Prevention of the problem is the best treatment. Remember, if a person is unable to ask for fluids, or obtain fluids themselves-think of hypernatremia. The person who experiences extreme thirst, who can obtain fluids will not develop hypernatremia.
Calcium is an important electrolyte.
The normal serum calcium level is ___.
About 98% of calcium is stored in the bones and teeth.
About 50% of calcium in the blood is bound to protein.
Muscle cells store calcium.
4.5 - 5.5 mEq/L.
Several factors influence serum calcium levels including:
parathyroid hormone
vitamin D
estrogens and androgens
carbohydrate and lactose
Calcium balance is also influenced by:
absorption of calcium from the gastrointestinal tract
excretion of calcium in urine and feces
deposition and resorption of bone
acid-base balance
Calcium functions in:
muscle contractile ability
correct neural function
development and strength of bones and teeth (also requires vitamin D and phosphorus)
blood clotting
Causes for hypocalcemia include:
insufficient dietary intake of calcium & vitamin D; starvation
hypoparathyroidism, injury to parathyroid glands during thyroidectomy
impaired intestinal absorption from diarrhea, overuse of laxatives or enemas containing phosphorus
chronic malabsorption syndromes
hyperphosphatemia (occurs in renal failure)
chronic renal failure
Cushing's syndrome (excess adrenal hormones)
Clinical findings in hypocalcemia include:
serum calcium < 4.5 mEq/L
muscle spasms, twitching, cramping, tetany
positive Chvostek's sign
positive Trousseau's sign
tonic/clonic seizures
bradycardia, decreased cardiac contractility
cardiac dysrhytmias, arrest
altered blood clotting, bleeding (if Ca++ is very low)
Management of hypocalcemia includes:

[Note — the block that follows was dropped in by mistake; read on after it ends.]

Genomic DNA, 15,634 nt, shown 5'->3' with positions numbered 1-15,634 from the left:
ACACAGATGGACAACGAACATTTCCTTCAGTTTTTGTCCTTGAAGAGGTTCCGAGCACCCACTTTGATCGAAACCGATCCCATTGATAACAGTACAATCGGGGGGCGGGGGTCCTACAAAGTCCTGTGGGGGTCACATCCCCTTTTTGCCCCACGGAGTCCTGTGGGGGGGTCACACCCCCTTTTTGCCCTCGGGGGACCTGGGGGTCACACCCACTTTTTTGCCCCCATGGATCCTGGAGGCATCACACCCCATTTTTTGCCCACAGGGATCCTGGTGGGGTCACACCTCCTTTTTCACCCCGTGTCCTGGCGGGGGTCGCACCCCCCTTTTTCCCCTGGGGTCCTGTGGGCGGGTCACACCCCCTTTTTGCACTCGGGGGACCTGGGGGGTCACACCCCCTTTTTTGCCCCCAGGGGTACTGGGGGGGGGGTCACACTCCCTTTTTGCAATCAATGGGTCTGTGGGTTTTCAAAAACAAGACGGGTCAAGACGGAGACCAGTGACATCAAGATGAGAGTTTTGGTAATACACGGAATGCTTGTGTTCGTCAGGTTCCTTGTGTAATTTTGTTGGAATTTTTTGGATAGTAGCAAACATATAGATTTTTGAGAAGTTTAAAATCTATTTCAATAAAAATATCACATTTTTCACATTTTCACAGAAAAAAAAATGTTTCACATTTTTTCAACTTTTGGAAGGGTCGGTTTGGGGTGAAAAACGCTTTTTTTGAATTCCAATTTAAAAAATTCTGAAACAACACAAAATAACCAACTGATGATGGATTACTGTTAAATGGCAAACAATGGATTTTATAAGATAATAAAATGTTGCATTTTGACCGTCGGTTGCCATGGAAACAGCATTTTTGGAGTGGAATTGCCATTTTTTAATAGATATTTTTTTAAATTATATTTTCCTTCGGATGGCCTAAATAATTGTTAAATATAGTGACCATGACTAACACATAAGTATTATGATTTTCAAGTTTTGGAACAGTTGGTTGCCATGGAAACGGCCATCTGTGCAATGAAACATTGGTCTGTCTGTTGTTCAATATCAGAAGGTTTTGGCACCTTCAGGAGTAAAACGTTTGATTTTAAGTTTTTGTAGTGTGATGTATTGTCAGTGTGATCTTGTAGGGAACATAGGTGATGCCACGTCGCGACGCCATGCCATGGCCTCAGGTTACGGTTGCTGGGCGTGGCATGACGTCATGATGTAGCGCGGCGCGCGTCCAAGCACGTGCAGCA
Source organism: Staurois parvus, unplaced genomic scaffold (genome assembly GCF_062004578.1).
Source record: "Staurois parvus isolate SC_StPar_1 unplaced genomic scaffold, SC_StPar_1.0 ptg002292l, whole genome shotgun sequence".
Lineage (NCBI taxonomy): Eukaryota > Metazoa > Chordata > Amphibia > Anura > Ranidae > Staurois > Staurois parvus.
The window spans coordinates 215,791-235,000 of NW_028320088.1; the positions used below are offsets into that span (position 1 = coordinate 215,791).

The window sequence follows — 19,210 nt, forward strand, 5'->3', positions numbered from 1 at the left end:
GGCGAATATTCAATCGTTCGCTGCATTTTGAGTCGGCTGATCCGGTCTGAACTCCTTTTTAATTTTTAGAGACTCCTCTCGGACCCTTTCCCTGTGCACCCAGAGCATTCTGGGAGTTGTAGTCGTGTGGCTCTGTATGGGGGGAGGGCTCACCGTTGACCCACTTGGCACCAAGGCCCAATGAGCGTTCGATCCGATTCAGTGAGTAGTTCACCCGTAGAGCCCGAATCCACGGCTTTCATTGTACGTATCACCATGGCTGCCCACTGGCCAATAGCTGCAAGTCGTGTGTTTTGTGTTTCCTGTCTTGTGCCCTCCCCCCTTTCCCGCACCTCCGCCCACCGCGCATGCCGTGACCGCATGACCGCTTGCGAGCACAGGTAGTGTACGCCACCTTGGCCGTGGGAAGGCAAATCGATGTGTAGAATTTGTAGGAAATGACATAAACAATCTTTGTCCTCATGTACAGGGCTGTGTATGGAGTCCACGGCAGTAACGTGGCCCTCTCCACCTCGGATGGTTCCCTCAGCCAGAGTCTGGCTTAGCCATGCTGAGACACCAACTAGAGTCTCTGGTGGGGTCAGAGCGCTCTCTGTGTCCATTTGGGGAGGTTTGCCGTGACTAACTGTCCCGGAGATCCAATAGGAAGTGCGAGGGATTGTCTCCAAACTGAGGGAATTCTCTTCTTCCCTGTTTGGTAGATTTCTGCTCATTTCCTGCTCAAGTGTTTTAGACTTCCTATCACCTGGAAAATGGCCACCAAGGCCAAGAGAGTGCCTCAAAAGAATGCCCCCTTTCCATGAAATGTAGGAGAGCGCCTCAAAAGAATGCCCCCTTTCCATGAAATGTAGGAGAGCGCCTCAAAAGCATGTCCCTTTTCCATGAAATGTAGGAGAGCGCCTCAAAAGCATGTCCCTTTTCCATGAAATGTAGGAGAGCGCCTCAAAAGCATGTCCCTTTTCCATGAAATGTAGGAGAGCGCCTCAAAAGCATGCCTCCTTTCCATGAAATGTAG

oral or intravenous calcium
give oral calcium 30 minutes before other meds/meals to aid absorption
encourage dietary intake of calcium, e.g. milk, cheese, broccoli
careful use of laxatives, antacids and phosphate enemas
monitor serum calcium, albumin and clotting levels
avoid hyperventilation/respiratory alkalosis
Causes of hypercalcemia include:
prolonged immobility
excess calcium or vitamin D intake
indiscriminate use of antacids containing calcium
bone tumors and tumors of the lung, stomach, and kidney
thyrotoxicosis (hyperactivity of the thyroid )
Addison's disease (adrenal insufficiency)
acute renal failure
prolonged use of thiazide diuretics
Hypercalcemia may be manifested by:
serum calcium level > 5.5 mEq/L
confusion, personality change, depression
pathologic fractures
lethargy, drowsiness, apathy
heart block or cardiac arrest with large excess of Ca++
increased cardiac contractility
digitalis toxicity
anorexia, nausea, vomiting, constipation
abdominal pain
polyuria, polydipsia
renal calculi accompanied by flank pain
Management of hypercalcemia may include:
encourage weight bearing & physical activity if possible
loop diuretics may be used to increase urine output and Ca+ loss
proper use of supplemental vitamins
encourage fluid intake
monitor cardiac function
phosphate binders
monitor for urinary calculi
treat malignancies, if present
meds which inhibit bone resorption
Mg++ fun facts:
Mg++ is absorbed from food and lost via urine and stool.
About 1% is found in the ECF, 60% is in bone, and the remainder is in muscle and soft tissue. About one-third of Mg++ is bound to protein.Two-thirds of Mg++ is free in the plasma.
Magnesium is the second highest electrolyte in ICF concentration, second only to potassium.
Mg++ and ___are tied together in function, thus a deficiency of one affects the other.
The kidneys are the primary way magnesium is eliminated from the body; therefore, impaired renal function changes magnesium balance.
What does Mg++ do?
affects skeletal muscles by depressing acetylcholine release at synaptic junctions
regulates neuromuscular irritability (excitability)
aids absorption of calcium from the intestine
aids calcium metabolism
affects parathyroid hormone secretion and therefore intracellular calcium
aids transport of potassium and sodium across cell membranes
is required for use of ATP (adenosine triphosphate) as a source of energy (thus, Na+ - K+ pump is affected by decreased Mg++)